If you’re new to gluten-free baking, there are a couple of ingredients for these gluten-free sultana scones that you may not already have in your store cupboard.
Top of the list is rice flour, preferably an organic, wholegrain rice flour. I use rice flour in many of my recipes. Of all the gluten-free flours, I think that rice flour is the most versatile and neutral in flavour. If you can get your hands on a wholegrain brown rice flour blend, it has a similar body and texture to gluten-containing flour. And with its higher fibre content, wholegrain rice flour is a healthier choice compared to the refined white version.
Another ingredient you may not have in your pantry is potato starch. Potato starch lends a light, fluffy texture to baked goods and helps with moisture retention. It’s also very useful to have in your kitchen for thickening sauces or coating meats before roasting/frying.
Of course with these ingredients being gluten-free, we’re missing the structure and elasticity that gluten gives to baked goods. In this recipe I use psyllium husks and xanthan gum to combat these shortfalls. Psyllium is a dietary fibre derived from the seeds of the plant Plantago ovata. Xanthan gum is an indigestible polysaccharide, produced by bacteria called Xanthomonas camestris, used as a binder or thickener in many products. Neither are ingredients that you would normally include in your weekly shop. However, if you intend that your gluten-free baking will ‘recreate the real thing’, you need to pop these in your shopping basket.
The only other ‘unusual’ ingredient in these gluten-free scones is chickpeas – although not an unusual ingredient per se, you may find it strange to find chickpeas here. Chickpeas are naturally rich in protein, fibre, and minerals such as potassium, phosphorus, magnesium, iron and zinc. So where traditional gluten-free products are generally lacking in nutrition, chickpeas give these gluten-free scones a nutritional boost, as well as improving their sensory profile. Decide yourself whether you have the time and energy to soak and cook your own dried chickpeas – of course they’d be nutritionally superior but “Ain’t nobody got time for that!” For convenience you can use drained chickpeas from a can.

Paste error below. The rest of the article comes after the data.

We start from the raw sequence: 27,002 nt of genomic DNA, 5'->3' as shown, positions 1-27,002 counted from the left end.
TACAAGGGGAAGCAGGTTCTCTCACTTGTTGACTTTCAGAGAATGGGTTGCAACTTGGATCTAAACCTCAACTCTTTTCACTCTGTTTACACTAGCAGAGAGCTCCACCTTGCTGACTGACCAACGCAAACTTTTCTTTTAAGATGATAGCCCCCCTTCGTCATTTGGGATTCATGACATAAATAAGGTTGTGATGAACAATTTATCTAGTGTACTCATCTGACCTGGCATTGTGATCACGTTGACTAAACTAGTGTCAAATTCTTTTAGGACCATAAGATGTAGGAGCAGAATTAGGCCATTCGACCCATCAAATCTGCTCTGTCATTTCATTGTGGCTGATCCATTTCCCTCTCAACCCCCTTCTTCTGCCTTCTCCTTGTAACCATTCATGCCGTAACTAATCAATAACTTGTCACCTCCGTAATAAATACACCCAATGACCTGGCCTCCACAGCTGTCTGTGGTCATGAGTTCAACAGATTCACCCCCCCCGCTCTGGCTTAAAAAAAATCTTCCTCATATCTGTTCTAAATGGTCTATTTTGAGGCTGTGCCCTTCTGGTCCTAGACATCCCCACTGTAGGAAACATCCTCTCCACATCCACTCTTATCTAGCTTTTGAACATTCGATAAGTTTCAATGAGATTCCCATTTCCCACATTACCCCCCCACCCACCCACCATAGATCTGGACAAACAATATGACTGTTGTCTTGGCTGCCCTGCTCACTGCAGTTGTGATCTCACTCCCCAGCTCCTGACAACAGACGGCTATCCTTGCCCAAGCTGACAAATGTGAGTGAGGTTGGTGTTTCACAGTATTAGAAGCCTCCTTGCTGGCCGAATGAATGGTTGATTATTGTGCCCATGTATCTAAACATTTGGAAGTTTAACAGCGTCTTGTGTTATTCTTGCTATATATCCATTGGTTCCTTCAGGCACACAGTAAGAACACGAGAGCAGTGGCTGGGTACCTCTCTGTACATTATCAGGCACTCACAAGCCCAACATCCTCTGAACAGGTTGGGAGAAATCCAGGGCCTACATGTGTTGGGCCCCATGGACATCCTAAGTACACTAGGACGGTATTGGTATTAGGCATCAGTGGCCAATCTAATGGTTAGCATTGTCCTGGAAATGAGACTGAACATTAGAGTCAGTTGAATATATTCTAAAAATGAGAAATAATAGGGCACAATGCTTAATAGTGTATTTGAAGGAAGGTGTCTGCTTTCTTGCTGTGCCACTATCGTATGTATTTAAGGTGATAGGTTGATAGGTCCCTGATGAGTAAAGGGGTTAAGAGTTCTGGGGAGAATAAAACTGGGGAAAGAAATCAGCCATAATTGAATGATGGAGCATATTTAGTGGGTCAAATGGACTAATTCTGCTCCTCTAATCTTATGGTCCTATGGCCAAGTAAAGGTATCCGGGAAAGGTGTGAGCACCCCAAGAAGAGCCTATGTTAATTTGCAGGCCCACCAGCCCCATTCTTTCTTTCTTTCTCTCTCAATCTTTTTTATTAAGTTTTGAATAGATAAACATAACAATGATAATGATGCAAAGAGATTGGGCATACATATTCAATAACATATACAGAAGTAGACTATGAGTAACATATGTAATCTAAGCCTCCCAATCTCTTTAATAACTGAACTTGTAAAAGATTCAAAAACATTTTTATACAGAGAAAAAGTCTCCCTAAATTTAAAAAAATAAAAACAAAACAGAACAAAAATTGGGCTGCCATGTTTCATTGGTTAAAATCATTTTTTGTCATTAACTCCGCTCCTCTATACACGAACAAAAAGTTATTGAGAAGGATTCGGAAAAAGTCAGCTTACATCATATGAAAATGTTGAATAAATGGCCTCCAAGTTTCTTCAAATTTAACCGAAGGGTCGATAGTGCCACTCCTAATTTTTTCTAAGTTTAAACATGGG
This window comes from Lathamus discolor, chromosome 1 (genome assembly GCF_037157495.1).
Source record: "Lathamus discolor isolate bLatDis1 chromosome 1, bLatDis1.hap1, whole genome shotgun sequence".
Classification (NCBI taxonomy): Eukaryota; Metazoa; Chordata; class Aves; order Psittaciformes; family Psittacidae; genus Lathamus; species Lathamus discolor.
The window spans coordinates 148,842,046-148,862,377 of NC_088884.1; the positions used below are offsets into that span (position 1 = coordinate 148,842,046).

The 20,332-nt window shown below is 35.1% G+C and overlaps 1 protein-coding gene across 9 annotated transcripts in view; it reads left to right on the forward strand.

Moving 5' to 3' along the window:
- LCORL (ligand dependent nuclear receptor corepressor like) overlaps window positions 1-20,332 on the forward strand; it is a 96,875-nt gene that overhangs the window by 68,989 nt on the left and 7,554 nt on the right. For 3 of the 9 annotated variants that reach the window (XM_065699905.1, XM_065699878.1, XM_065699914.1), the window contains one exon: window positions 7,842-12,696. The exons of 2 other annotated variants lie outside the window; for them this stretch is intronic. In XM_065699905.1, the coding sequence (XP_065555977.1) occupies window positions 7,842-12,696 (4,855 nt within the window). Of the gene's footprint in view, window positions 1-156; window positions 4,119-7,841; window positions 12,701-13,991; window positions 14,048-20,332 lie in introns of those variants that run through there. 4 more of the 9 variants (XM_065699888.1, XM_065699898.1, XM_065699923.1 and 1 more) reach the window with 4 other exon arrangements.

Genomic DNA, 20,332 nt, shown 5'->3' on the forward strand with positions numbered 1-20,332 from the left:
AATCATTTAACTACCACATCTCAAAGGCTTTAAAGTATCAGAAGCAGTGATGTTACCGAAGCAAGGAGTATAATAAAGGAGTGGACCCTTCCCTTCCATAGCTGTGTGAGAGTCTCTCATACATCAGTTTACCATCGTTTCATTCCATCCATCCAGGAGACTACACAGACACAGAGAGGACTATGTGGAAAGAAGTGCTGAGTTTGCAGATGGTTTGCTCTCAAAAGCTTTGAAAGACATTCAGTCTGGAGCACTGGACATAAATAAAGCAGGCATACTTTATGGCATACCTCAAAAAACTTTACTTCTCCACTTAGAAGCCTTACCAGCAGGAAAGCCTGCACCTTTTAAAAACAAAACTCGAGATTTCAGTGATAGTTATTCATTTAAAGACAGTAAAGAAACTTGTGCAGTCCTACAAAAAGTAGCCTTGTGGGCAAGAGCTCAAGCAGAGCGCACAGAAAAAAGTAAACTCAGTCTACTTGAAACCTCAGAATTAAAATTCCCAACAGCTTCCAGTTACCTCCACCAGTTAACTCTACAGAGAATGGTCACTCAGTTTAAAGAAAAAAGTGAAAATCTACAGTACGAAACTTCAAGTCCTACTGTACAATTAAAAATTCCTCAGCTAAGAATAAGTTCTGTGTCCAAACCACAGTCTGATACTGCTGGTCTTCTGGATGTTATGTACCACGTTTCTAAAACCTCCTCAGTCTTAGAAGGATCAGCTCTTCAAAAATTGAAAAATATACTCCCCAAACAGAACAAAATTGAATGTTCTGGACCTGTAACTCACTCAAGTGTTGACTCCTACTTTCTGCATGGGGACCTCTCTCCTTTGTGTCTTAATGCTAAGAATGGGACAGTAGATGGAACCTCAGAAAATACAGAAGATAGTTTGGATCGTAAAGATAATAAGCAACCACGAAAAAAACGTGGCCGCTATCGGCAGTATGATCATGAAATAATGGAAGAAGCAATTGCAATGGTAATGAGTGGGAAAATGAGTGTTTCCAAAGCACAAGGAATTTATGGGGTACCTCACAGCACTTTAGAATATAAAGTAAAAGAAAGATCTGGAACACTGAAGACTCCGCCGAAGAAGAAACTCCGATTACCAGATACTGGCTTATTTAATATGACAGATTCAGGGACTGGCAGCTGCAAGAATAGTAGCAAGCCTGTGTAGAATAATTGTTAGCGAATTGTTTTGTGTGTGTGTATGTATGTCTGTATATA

While these gluten-free scones are best eaten within a day of baking, they also freeze well. So you can batch bake and pull some from your freezer if you’ve unexpected visitors or you feel like an afternoon treat.
Enjoy these gluten-free scones warm with butter or splurge and load them with jam and clotted cream.
For a gluten-free dairy-free scone, substitute the butter with a dairy-free margarine, and replace the buttermilk with another acidic liquid such as fruit juice or coconut kefir. The liquid needs to be acidic to activate the bicarbonate of soda.
These are sweet scones and as such should only be consumed as an occasional treat. For those of us concerned about curtailing our sugar consumption, I will be posting a healthier scone recipe soon.
- 180g rice flour, you'll need additional rice flour for dusting.
- 45g potato starch
- 1/2 level teaspoon xanthan gum (1g)
- 1 1/2 level teaspoon bicarbonate of soda (6g)
- 1 level teaspoon baking powder (2g)
- 35g butter
- 12g psyllium husk
- 120g caster sugar
- 60g sultanas
- 1 medium egg (50g)
- 90g canned chickpeas, drained
- 150ml buttermilk
- Preheat your oven to 220 degrees Celcius (425 degrees Fahrenheit). Lightly dust a baking sheet with rice flour.
- Sieve together the rice flour, potato starch, xanthan gum, bicarbonate of soda and baking powder.
- Using your fingertips, lightly rub the butter into this mixture until it resembles breadcrumbs.
- Add the sugar, psyllium husk and sultanas and mix through.
- Blitz together the egg, chickpeas and buttermilk to a fine purée using a stick blender or food processor.
- Add this purée to the dry ingredients and mix thoroughly. The resulting dough should be quite soft and tacky.
- Gather the dough together into a ball and leave to rest in the bowl for 10-15 minutes.
- Liberally dust a clean work surface with rice flour. Turn the dough out onto the floured work surface. The dough should be handled as lightly as possible.
- With floured hands, gently press the dough to a thickness of 2.5cm (1 inch).
- Cut out the scones using a floured round cutter. Place the scones on the prepared baking sheet.
- Bring the trimmings together gently and repeat the process, cutting more scones until you've used up all the dough. A 6.5cm scone cutter yields 8 scones.
- Brush each scone with a little egg wash or milk and bake in the middle of the oven for 12-14 minutes until they've risen and turned golden brown in colour.
- Transfer to a cooling rack.